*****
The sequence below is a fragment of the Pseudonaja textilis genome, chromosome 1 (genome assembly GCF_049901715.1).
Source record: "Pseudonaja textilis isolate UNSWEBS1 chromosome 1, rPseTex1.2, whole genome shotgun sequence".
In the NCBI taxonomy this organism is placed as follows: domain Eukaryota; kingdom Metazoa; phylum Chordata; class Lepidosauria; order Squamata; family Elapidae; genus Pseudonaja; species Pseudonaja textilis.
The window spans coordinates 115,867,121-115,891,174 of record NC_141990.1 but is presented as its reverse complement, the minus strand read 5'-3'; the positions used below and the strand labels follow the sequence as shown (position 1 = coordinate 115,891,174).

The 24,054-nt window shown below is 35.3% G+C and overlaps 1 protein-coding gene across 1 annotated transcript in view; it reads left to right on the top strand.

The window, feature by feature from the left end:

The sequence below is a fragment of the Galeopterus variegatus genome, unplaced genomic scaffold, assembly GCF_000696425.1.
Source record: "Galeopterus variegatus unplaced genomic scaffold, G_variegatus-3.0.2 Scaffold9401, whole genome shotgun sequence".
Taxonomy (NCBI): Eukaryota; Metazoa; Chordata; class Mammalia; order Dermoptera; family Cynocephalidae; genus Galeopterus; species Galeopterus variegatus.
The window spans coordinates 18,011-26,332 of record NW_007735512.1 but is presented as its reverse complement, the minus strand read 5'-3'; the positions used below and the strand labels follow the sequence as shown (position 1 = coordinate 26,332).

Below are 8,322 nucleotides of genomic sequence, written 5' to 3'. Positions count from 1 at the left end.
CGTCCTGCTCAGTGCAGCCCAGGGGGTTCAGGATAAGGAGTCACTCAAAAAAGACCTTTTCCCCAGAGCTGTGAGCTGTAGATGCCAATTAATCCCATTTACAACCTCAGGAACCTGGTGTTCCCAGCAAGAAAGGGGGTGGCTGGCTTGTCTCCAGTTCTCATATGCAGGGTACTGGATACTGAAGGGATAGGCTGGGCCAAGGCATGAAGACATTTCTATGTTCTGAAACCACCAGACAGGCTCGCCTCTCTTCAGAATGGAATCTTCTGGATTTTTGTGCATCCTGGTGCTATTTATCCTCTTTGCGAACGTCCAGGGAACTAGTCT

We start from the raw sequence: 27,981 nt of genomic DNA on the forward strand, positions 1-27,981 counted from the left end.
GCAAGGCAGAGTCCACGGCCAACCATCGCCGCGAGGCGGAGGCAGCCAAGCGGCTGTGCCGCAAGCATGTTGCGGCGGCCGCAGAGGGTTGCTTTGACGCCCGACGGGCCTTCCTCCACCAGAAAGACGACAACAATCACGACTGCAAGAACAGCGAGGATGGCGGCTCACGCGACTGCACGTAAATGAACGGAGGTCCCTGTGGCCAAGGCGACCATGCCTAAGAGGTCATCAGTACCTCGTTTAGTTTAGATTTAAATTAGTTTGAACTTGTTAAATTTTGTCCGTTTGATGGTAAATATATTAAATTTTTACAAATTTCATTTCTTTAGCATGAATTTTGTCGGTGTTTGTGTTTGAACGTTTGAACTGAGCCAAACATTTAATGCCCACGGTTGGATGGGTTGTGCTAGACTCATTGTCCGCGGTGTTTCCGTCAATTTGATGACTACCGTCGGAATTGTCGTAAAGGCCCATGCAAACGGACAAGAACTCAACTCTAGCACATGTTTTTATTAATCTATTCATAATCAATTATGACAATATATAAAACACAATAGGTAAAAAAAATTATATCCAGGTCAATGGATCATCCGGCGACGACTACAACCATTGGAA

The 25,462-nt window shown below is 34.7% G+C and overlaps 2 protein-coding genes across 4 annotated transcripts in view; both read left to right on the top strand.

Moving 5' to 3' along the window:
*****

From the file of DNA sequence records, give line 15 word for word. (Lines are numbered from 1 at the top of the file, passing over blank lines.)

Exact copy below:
The 25,462-nt window shown below is 34.7% G+C and overlaps 2 protein-coding genes across 4 annotated transcripts in view; both read left to right on the top strand.